Microencapsulation Of Probiotics And Omega-3 Improves Its Retention

  • Tuesday, 18 April 2017 00:00
  • Published in Business News
  • Read 984 times

Co-microencapsulation of probiotic bacteria with omega-3 rich tuna oil will improve its survival and intestinal adhering ability, which can be applied to nutraceuticals.

Researchers from the Federation University in Australia were the first to study the effects on the digestion behaviour of co-microencapsules, consisting of two different bioactive ingredients such as omega-3 oil and probiotic bacteria; which was published in Food Chemistry.

The co-microencapsulation of probiotic bacteria with omega-3 rich tuna oil boosted its survival and intestinal adhering ability, and it also helped in maintaining a higher proportion of omega-3 acids in the digestive system. Microencapsulation is the process whereby particles are surrounded by a coating into capsules, and used to incorporate food ingredients, enzymes, cells or other materials on a micro metric scale.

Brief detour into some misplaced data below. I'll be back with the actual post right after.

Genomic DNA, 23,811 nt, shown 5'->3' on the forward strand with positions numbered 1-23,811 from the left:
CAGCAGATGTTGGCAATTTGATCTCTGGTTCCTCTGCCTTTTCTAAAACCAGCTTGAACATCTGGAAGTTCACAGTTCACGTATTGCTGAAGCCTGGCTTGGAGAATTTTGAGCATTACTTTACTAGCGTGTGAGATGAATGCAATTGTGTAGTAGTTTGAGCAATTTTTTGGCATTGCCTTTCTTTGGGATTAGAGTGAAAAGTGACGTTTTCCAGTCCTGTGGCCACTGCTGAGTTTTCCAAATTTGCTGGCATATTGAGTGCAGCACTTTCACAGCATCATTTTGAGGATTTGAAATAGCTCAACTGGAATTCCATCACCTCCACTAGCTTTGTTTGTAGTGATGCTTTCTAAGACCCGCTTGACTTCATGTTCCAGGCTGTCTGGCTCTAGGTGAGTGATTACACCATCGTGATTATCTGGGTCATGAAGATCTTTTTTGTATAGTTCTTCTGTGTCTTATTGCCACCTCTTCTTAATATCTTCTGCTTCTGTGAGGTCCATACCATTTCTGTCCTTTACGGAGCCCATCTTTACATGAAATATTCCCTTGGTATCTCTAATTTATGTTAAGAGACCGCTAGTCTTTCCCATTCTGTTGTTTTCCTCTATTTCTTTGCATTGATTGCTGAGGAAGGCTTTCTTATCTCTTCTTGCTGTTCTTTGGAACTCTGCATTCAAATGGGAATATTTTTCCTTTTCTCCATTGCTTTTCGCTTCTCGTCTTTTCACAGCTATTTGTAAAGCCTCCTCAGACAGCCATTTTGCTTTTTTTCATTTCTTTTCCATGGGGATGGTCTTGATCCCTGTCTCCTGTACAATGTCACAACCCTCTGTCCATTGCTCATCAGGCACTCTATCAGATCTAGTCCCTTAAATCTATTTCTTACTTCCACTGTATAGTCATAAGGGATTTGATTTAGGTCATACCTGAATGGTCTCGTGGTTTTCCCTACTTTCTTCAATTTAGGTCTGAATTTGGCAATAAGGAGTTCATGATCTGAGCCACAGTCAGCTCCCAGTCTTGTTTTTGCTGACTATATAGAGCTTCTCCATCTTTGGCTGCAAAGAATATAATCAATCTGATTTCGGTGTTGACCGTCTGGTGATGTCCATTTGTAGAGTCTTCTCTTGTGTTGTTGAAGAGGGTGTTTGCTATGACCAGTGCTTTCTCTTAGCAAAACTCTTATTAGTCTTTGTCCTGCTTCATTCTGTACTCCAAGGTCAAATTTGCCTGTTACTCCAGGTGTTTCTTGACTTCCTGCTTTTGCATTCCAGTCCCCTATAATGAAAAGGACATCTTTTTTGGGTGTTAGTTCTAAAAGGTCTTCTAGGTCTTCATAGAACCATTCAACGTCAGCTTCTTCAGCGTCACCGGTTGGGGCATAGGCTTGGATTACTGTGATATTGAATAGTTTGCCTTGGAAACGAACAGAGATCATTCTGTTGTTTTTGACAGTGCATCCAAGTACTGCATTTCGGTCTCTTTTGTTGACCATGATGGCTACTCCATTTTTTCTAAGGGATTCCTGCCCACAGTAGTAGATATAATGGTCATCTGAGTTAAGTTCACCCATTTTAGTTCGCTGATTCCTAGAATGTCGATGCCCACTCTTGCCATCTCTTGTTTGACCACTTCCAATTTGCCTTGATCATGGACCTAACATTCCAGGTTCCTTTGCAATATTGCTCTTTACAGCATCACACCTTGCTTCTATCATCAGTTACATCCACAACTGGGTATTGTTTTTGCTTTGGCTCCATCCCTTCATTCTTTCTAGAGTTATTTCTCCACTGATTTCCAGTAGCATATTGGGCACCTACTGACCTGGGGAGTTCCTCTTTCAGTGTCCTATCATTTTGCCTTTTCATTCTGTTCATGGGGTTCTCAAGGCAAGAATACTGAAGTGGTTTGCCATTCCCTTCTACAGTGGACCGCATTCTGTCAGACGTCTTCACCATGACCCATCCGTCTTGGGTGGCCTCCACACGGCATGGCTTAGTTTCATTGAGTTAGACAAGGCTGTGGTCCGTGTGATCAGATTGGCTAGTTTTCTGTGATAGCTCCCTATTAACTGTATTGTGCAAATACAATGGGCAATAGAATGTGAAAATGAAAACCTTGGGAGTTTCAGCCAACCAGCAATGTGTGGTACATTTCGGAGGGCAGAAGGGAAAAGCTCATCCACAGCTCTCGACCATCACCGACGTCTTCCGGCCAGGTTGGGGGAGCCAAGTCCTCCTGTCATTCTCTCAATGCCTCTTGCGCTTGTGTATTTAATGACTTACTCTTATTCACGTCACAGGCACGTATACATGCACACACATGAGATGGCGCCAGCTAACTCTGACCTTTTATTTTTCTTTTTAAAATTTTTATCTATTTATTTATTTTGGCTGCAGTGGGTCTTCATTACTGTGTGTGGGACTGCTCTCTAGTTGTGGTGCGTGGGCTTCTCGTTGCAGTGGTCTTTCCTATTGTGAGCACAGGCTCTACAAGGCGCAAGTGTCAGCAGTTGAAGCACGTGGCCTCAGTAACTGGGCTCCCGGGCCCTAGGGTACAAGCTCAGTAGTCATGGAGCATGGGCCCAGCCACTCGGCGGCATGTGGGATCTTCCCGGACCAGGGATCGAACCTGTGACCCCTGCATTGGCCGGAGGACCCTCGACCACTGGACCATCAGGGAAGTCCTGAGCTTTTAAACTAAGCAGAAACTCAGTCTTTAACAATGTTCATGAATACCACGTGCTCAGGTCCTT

In the study, the performance of the strain L.casei with omega-3 rich tuna oil when co-microencapsulated in a shell material made of whey protein isolate (WPI) and gum Arabic (GA) were examined.

The researchers wrote the digestibility of the co-microcapsules and microcapsules was studied in terms of the survival of L.casei, and release of oil in sequential exposure to simulated salivary, gastric and intestinal fluids. “Co-microencapsulation significantly increased the survival and surface hydrophobicity and the ability of L.casei to adhere to the intestinal wall.”

Three different microencapsulations were studied on. The first was a solution of tuna oil (15g) encapsulated in WPI and GA; the second L.casei probiotic cell mass in WPI and GA; and the third was co-microencapsulation of tuna oil with L.casei cell mass with WPI & GA. The findings revealed the unencapsulated probiotic culture showed a stable loss in viability in all three solutions.

All the samples, encapsulated or otherwise, eventually suffered loss of viability after being exposed to the simulated gastric condition. However, it was observed that there was significant reduction in viability from the encapsulation of only L.casei, compared to capsule with the combination of tuna oil and L.casei capsule. This revealed the microencapsulation of L.casei in complex coacervate shell material helps to improve its survival rate.

Nutraceutical manufacturers can encapsulate omega-3 for health supplements to improve the retention of probiotic cells, intestinal adhesion ability of L.casei, and increased omega-3 fatty acids content in the digestive system.

  • Last modified on Tuesday, 25 April 2017 11:28
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